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Identifying Spatiotemporal Effects of Climate on Civil Conflict
AdvisorOstergard, Robert L.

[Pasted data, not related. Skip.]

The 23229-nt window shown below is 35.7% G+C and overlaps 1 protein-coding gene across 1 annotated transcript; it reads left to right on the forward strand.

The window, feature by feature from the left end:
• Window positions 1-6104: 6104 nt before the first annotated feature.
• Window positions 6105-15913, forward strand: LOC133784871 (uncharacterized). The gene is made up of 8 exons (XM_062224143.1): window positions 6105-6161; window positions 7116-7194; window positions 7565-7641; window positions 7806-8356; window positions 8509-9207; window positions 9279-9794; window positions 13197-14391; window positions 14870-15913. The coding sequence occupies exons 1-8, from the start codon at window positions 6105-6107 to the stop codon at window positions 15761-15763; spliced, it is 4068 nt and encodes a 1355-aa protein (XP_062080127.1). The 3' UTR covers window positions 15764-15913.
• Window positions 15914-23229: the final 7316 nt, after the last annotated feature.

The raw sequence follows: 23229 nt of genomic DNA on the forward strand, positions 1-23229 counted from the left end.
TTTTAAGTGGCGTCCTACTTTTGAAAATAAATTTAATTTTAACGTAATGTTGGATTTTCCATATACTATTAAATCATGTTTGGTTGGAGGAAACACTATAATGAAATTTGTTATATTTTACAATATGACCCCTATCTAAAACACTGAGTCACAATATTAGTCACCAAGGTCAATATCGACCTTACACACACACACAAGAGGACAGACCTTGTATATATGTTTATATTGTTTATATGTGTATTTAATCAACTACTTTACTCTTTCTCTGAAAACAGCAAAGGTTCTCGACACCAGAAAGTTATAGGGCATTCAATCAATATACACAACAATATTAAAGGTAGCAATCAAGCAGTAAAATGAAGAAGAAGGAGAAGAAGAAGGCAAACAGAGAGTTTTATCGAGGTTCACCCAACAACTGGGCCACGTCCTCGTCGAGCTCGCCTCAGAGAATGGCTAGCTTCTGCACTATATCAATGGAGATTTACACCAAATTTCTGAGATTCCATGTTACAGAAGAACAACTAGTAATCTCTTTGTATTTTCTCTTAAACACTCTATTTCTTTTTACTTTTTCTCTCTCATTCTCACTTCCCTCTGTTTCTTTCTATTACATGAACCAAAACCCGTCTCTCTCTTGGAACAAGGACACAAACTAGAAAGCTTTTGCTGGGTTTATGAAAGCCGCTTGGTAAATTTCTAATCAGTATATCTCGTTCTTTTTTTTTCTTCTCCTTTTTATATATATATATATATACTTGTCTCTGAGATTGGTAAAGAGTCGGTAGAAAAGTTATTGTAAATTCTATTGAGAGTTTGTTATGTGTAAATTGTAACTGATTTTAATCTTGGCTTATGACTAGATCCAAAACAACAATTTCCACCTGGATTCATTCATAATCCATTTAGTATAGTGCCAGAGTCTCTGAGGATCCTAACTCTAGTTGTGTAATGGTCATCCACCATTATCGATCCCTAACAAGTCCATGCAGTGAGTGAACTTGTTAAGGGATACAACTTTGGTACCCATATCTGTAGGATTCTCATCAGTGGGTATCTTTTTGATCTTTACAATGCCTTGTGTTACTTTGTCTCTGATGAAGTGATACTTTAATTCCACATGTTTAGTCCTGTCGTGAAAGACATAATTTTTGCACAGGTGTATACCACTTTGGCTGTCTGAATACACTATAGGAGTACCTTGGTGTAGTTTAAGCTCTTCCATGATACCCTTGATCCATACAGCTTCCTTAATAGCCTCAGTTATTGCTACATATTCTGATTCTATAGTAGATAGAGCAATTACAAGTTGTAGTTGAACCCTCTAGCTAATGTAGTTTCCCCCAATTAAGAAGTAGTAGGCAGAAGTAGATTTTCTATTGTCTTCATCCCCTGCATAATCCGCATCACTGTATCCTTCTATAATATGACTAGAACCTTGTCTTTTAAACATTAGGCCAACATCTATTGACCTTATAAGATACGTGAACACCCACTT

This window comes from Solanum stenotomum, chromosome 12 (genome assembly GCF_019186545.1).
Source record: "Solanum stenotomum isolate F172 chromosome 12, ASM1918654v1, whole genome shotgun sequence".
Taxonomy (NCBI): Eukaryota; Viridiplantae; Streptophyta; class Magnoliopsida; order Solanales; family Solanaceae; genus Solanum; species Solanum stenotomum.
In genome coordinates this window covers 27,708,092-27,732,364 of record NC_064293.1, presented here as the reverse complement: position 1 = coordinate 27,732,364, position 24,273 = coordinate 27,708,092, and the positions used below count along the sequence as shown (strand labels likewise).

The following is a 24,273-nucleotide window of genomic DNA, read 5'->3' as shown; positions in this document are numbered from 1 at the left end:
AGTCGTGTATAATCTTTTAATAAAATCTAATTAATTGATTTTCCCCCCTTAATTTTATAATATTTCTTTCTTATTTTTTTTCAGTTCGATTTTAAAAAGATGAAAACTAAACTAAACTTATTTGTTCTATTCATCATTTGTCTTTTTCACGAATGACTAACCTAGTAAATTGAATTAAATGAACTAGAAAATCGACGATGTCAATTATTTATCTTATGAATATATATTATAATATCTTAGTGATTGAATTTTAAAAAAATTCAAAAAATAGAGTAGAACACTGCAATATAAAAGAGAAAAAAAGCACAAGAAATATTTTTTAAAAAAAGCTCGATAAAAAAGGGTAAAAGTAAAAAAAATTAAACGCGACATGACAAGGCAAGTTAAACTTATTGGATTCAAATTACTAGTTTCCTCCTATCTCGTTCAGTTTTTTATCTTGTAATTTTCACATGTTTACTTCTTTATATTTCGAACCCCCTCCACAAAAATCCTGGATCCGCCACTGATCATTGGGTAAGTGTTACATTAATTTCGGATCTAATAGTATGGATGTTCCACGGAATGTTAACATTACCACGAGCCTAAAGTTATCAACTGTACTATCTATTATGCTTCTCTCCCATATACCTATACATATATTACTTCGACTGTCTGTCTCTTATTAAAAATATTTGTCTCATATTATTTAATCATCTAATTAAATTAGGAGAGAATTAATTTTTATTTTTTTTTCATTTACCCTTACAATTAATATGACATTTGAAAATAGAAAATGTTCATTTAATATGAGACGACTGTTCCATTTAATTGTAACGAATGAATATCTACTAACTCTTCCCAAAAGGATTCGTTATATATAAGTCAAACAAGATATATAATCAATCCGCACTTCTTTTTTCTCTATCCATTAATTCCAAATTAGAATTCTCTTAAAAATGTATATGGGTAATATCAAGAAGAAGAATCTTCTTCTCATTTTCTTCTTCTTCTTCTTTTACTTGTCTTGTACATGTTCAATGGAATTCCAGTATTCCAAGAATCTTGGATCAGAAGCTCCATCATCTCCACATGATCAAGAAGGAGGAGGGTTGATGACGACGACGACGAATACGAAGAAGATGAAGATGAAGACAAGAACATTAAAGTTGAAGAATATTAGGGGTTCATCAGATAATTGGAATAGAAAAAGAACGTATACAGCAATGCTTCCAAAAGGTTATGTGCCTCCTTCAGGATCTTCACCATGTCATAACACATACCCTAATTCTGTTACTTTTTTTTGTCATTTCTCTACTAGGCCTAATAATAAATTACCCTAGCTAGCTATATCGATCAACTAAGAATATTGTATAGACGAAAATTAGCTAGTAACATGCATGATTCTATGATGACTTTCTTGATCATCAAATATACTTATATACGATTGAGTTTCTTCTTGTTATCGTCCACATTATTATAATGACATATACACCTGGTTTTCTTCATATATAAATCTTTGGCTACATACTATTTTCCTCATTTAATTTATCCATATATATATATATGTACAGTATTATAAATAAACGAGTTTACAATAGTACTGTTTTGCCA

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How do changes in climatic conditions and disaster patterns affect the persistence of civil unrest across countries over time? Existing studies postulate that changing climate conditions will exacerbate various social conflicts through their impacts on degraded environmental and economic conditions, which is further conditional on political institutions. Nevertheless, there are two major pitfalls in the existing studies. First, vulnerability as a major underlying mechanism has been used as an umbrella term or been presumed. Using vulnerability as an umbrella term has a detrimental effect on climate-conflict theory-building because it prevents scholars from deriving testable empirical implications for relevant concepts. Second, previous research has pinpointed the importance of political institutions in moderating impacts of climate on conflict, but the literature says little about what aspects of political institutions might aggravate or alleviate vulnerability to climate in ways that are simmering or amplifying civil strife. Using the structural causal approach and machine learning methods, this dissertation improves the identification of the mediation effect of vulnerability and the moderation effect of political institutions on the climate-conflict relationship. The important mechanisms and implications revealed by this study are twofold. First, this dissertation finds that the impacts of extreme climatic events are more important in shaping local vulnerability than that of annual weather variations, and that adaptive capacity is more important than economic sensitivity in mitigating local vulnerability. Annual weather variations (i.e., the slow-moving mechanics) have a significant impact on cumulative conflict hazards, whereas extreme climatic events (i.e., the fast-moving drivers) fuel onset of a new conflict. In the presence of socio-psychological vulnerabilities, an increase in annual weather variations can boil new conflicts. Second, the state capacity is more important than democracy in exacerbating a country’s vulnerability to climate, and the degree of executive bribery especially plays a crucial role in moderating the impacts of vulnerability to climate on civil conflict. However, of different aspects of democracy, freedom of academic and cultural expression has the most important moderating effect on conflict. What is striking is the role of socio-psychological vulnerability in transmitting the impacts of extreme climate and weather variations on civil conflict. Mainstream conflict theory has shown that institutional and economic conditions are the most important factors determining conflicts even though socio-psychological factors are meaningful contexts. However, this present study shows that socio-psychological vulnerability is more important than institutional and economic conditions in shaping civil conflict.